October 20, 2021
Britain’s Housing Secretary Michael Gove walks while surrounded by police officers and protesters, in London, Britain October 19, 2021, in this still image obtained from a social media video. PHOTO BY PAUL BROWN/BAKEDBEANMEDIA /via REUTERS
LONDON – A senior British minister was accosted on the street by angry protesters as he walked to an office in central London on Tuesday, days after the murder of one of his colleagues at a public meeting prompted fears about politicians’ safety.
In footage published on social media, housing minister Michael Gove is seen walking by himself when anti-COVID 19 vaccine protesters approach him shouting obscenities. Police officers rush to surround him.
The minister is then ushered into a nearby building.
“Thank you to the Met (police) for their swift reaction- I’m grateful to their officers for their thoughtfulness,” Gove said on Twitter.
The incident took place after Gove’s Conservative Party colleague David Amess, 69, was stabbed to death at a church on Friday in Leigh-on-Sea, east of London, as he met voters in his constituency.
The death of the second British lawmaker to be killed in five years has prompted calls for better security for politicians and action to address the growth in online abuse directed at them.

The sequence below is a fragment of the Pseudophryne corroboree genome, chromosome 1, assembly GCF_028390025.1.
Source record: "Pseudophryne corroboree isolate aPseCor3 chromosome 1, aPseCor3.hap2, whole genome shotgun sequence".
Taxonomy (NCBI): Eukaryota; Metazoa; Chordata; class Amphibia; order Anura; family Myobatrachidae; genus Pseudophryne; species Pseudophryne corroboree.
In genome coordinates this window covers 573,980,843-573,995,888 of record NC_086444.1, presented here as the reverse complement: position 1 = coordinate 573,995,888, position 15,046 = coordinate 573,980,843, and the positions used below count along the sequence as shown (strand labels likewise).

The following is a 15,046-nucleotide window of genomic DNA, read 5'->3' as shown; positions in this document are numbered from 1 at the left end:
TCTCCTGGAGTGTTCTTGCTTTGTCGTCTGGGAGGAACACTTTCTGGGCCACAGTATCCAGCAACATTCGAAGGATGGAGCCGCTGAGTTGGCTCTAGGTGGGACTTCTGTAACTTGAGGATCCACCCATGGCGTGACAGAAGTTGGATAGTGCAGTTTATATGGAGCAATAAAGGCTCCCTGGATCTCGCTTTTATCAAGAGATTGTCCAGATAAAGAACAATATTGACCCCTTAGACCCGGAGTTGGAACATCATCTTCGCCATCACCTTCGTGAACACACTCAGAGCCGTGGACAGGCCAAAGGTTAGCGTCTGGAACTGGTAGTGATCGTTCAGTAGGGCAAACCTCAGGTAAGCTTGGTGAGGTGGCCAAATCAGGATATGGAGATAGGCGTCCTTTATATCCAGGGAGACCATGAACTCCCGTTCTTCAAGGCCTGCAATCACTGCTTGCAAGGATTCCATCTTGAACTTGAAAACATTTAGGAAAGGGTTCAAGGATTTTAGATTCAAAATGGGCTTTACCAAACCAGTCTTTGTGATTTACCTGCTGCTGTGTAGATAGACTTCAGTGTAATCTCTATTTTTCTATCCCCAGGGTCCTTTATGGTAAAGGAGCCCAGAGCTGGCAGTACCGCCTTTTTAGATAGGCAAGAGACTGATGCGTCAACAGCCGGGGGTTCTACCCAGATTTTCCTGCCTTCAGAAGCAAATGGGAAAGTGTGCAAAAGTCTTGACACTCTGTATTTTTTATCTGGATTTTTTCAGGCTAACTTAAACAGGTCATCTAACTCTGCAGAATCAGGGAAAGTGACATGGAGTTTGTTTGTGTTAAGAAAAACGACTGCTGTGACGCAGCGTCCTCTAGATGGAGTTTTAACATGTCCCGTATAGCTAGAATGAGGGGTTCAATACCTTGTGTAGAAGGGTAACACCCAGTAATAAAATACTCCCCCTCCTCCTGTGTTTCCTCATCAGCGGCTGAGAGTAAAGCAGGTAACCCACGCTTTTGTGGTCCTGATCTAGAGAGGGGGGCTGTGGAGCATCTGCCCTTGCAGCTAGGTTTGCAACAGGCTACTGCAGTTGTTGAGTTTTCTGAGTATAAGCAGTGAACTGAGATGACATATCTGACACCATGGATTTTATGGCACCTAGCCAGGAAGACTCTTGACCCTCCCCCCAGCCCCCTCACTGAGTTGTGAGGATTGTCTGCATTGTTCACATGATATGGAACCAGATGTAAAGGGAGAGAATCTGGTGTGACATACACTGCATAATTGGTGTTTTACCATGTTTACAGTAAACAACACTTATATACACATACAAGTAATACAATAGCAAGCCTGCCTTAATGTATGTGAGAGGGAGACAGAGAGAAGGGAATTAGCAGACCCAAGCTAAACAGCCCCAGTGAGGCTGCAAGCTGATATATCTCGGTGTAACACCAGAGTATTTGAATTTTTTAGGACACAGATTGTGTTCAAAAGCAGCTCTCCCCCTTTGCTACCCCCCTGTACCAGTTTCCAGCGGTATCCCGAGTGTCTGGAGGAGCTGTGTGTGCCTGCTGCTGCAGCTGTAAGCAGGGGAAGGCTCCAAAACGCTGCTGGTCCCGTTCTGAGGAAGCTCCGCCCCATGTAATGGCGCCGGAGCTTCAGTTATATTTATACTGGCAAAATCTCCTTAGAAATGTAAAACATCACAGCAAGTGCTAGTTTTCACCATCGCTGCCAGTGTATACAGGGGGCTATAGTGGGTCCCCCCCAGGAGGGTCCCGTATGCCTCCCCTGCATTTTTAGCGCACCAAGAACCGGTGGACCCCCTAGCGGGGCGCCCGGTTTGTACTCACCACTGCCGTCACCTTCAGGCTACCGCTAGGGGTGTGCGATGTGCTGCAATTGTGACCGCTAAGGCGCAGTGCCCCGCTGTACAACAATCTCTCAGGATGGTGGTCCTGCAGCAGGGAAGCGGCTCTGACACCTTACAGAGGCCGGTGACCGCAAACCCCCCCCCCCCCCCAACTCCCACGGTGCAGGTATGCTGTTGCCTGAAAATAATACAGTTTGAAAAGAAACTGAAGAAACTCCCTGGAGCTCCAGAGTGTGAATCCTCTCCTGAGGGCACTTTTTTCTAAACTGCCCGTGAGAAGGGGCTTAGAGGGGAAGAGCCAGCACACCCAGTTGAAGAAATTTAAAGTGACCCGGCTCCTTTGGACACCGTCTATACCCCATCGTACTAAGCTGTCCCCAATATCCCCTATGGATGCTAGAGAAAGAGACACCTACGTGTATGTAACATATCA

London’s Metropolitan Police said officers had safely escorted the lawmaker into a nearby building after a group of people had tried to surround him during a protest in Westminster.
No arrests were made, but police said they would review footage from officers’ body worn cameras to see if there had been any offenses committed.
Prime Minister Boris Johnson’s spokesman said the behavior of the protesters was “abhorrent” and they expected the police to treat it seriously.
“These scenes would be unacceptable at any time – but seeing them this week is utterly appalling,” Nick Thomas-Symonds, the home affairs spokesman for the opposition Labour Party, said on Twitter.
Police are continuing to question a 25-year-old man arrested at the scene of Amess’s murder under counter-terrorism laws, saying the killing could be linked to Islamist extremism.
— Reporting by Michael Holden; Editing by Angus MacSwan